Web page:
Life Science

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life science

Postby lety95 » Fri Oct 05, 2012 9:05 am

I'm wondering if there is a way to make a red and green color blind person see those colors or enhance the red and green in any way.
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Life Science

Postby chelsey95 » Fri Oct 05, 2012 9:13 am

Is there a way for a red/green color blind person to see the wavelengths of 495-570nm (green) and 620-750nm (red)? I was thinking of creating a contact of some sort that could enhance the colors of red and green enough to where a color blind person could see in color.
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Re: Life Science

Postby jones_mdhs » Sun Oct 07, 2012 3:41 pm

This is a very interesting question! Have you researched what makes a person "colorblind"? If they cannot perceive the colors of red and green, what can they perceive?

Mr. Jones
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Re: Life Science

Postby chelsey95 » Mon Oct 08, 2012 5:47 pm

They perceive shades of black and grey. And yes, my partner and I have researched color vision deficiency, and we have found it quite interesting. We would like to know more about the possibility of making glasses and/or contact lenses for color blind people to see in color. Do you have any suggestions jones_mdhs?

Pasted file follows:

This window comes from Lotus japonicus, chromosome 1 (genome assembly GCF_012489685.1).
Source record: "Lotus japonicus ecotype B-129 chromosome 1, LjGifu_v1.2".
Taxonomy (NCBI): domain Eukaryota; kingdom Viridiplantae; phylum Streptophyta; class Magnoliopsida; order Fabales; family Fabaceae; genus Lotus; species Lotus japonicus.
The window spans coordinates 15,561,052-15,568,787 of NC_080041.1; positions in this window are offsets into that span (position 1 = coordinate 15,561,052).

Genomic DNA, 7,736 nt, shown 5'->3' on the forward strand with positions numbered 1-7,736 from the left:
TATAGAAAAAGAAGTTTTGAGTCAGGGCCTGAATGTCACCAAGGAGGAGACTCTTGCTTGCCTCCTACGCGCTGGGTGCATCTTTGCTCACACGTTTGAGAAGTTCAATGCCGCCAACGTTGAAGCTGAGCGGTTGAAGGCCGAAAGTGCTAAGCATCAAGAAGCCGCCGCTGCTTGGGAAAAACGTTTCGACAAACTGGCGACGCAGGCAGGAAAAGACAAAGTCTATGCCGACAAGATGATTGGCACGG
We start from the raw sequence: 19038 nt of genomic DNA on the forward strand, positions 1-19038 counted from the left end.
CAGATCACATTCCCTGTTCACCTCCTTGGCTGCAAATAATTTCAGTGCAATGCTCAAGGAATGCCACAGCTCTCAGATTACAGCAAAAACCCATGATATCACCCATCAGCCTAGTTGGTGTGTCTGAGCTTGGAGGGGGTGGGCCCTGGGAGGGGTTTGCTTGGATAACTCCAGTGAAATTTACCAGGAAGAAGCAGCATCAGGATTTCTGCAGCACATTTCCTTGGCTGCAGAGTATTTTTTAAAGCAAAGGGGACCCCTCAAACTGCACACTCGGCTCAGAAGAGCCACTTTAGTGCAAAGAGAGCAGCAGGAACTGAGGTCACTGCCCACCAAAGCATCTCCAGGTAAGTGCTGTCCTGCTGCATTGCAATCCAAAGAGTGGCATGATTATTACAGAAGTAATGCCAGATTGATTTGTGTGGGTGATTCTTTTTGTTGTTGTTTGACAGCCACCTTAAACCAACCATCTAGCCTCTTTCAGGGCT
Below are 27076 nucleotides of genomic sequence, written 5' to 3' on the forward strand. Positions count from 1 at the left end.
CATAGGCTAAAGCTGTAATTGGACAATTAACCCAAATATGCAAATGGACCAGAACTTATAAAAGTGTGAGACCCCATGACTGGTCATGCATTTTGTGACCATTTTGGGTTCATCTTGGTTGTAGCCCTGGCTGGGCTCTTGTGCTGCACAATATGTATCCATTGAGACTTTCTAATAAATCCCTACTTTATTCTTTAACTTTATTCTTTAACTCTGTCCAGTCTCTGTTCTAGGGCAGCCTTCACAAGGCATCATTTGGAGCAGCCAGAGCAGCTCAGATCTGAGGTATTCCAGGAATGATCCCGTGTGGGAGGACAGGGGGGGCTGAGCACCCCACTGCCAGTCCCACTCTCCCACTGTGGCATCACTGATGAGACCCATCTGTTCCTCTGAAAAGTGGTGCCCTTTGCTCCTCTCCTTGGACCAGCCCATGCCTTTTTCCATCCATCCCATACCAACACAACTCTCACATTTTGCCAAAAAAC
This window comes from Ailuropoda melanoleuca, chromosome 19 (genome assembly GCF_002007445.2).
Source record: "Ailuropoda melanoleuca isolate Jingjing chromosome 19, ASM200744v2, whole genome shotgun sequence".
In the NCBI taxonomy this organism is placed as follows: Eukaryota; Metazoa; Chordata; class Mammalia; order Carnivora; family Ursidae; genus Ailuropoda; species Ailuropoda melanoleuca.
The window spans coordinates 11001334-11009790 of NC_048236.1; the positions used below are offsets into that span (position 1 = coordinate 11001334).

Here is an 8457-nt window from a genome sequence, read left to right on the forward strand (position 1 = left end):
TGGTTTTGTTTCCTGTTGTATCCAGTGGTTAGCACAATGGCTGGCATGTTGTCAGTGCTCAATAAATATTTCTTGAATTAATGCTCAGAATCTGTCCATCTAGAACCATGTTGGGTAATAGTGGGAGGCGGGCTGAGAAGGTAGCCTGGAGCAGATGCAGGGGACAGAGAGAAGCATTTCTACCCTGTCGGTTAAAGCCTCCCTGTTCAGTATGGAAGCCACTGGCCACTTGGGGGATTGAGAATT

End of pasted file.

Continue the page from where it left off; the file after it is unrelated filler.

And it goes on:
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Re: Life Science

Postby heatherL » Thu Oct 11, 2012 1:03 pm

Hi Chelsey95,

You have an interesting question! People who are red-green color blind do see some color (not just black, white, and gray), but they see the colors differently than people who have all three functioning cone cells (red, green, and blue cones). Check out the sample "rainbows" on this Wikipedia page:
http://en.wikipedia.org/wiki/Color_blin ... _blindness

The problem with color blindness is that the photoreceptors are malfunctioning. Photoreceptors are the cells that detect light and send signals to the brain in response to certain kinds of light. As I mentioned above, humans have three types of cone cells (the photoreceptors most sensitive to bright light):
(1) red-sensitive cones, (2) green-sensitive cones, and (3) blue-sensitive cones. These cone cells are named for the wavelength that most excites them.

The main problem for people with red-green color blindness is an inability to tell the difference between red and green. I do not think that you will be able to make them see new colors with special glasses, since you cannot change the funtionality of their cone cells; however, it would be interesting to see if you could design glasses that would refract light in such a way as to help make green and red more distinguishable. In other words, if the glasses refracted the two wavelengths differently, maybe the people would see them as two different colors (though probably still not as traditional "red" and "green").

I suggest that you do some more research on color blindness and light refraction, and post back here with your questions.

Heather
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Re: Life Science

Postby chelsey95 » Mon Oct 15, 2012 9:04 am

Thank you so much heatherL! Your information has greatly helped me and my partner. Unfortunately, we have decided to change our project idea to something involving stem cells. Now, we are researching if it is possible to make a human egg out of stem cells, and mix it with a male's sperm to create a healthy zygote. Again, thank you very much for your help :)
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Re: Life Science